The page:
Marijuana Pepsi Vandyck

Marijuana Pepsi Vandyck (née Jackson) is an American educational professional. Vandyck earned her Ph.D. from Cardinal Stritch University in 2019 with a dissertation on uncommon black names in the classroom.[3][4]

Marijuana Pepsi Vandyck
Marijuana Pepsi Jackson

1972 (age 51–52)[1]
EducationUniversity of Wisconsin–Whitewater

Georgia Southern University

Cardinal Stritch University
Years active1994–present
EmployerBeloit College
Known forSociological study of uncommon black names in the classroom
Spouse(s)Sawyer (div)
Fredrick Vandyck
(m. 2017)
Children4 including 3 stepchildren
Parent(s)Maggie and Aaron Jackson

Early life and name


Marijuana Pepsi Jackson was born in 1972 to Aaron and Maggie (Brandy) Jackson, who chose her name. She lived in Chicago, Illinois until she was nine years old; then she moved to Beloit, Wisconsin to live with her mother after her parents separated.[1][2] She has two sisters, Kimberly and Robin.[2] She first realized her name was unusual at age nine.[5]

She said her mother told her "your name will take you around the world", and that her mother insisted on correcting a school spelling bee award certificate that read "Mary Jackson".[5] She described being bullied in high school over her name, crediting her family with helping her learn to embrace the name.[5]

She moved out of her mother's house at age 15, staying with friends and focusing on school. She graduated from Beloit Memorial High School in 1990 and received a scholarship for college at University of Wisconsin–Whitewater. She majored in education and became a teacher after graduation. While she was teaching elementary school in Atlanta, she studied for a masters degree at Georgia Southern, then returned to Beloit with her young son from her first marriage.[1]



Vandyck earned her bachelor's degree from University of Wisconsin–Whitewater.[1] After two semesters and a summer, she earned her master's degree from Georgia Southern University,[1] before earning her Ph.D. in Leadership for the Advancement of Learning and Service in Higher Education from Cardinal Stritch University in May 2019.[2] Her dissertation, titled "Black names in white classrooms: Teacher behaviors and student perceptions,"[3][4] was inspired by prejudice she saw while working as a teacher. A co-worker had complained that her upcoming class would do poorly, based on the list of students with mostly "black-sounding" names.[5][6]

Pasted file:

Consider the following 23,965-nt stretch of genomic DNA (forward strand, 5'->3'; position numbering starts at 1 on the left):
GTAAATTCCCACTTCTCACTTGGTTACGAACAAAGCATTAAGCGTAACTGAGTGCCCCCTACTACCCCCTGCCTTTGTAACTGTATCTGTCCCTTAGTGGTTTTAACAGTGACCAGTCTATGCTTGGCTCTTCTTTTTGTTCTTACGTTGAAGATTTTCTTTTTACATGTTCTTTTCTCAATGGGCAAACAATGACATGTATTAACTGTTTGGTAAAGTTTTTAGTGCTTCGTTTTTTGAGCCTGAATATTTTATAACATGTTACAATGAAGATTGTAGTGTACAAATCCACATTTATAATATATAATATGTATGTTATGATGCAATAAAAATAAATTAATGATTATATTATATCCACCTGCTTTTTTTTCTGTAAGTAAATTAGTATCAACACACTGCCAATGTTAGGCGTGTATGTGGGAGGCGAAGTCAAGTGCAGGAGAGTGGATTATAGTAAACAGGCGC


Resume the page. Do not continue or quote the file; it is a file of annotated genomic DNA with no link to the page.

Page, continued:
Having previously worked as a teacher, Vandyck currently directs a program for first-generation, disabled and low-income students at Beloit College, in addition to owning a Performance Coaching Agency.[2][6]

In the fall of 2019, Vandyck sponsored the Marijuana Pepsi Scholarship for first-generation African-American students at UW–Whitewater.[2]

Personal life


Vandyck was previously married to a Mr. Sawyer. The couple lived in Atlanta and had a son in the early 2000s. Their marriage ended in divorce and Vandyck returned to her hometown of Beloit, Wisconsin.[1]

As of 2019, Vandyck is married to Fredrick Vandyck. They live on a 3-acre (1.2 ha) farm in Pecatonica, Illinois, with her son and his three children from a previous relationship.[2]


  1. ^ a b c d e f Stingl, Jim (March 7, 2009). "A woman named Marijuana plays it straight - and wins". Milwaukee Journal Sentinel. Gannett. Archived from the original on July 5, 2019. Retrieved June 20, 2019.
  2. ^ a b c d e f g Stingl, Jim (June 18, 2019). "Stingl: Yes, her name really is Marijuana Pepsi, and now she's Dr. Marijuana Pepsi to you". Milwaukee Journal Sentinel. Gannett Co. Archived from the original on June 21, 2019. Retrieved June 21, 2019.
  3. ^ a b Folley, Aris (June 20, 2019). "A woman named Marijuana Pepsi earns doctoral degree with dissertation on uncommon names". The Hill. Archived from the original on February 21, 2021. Retrieved June 20, 2019.
  4. ^ a b Amatulli, Jenna (June 20, 2019). "Woman Named Marijuana Pepsi Earns Ph.D With Dissertation On Uncommon Names". Huffington Post. Archived from the original on June 21, 2019. Retrieved June 20, 2019.
  5. ^ a b c d Sini, Rozina (June 21, 2019). "Dr Marijuana Pepsi: The woman who refused to let her bullies win". BBC News. Archived from the original on June 22, 2019. Retrieved June 21, 2019.
  6. ^ a b Andrew, Scottie; Ries, Brian (June 21, 2019). "She knows you think her name is different. But Dr. Marijuana Pepsi's work speaks for itself". CNN. Archived from the original on August 19, 2021. Retrieved July 6, 2019.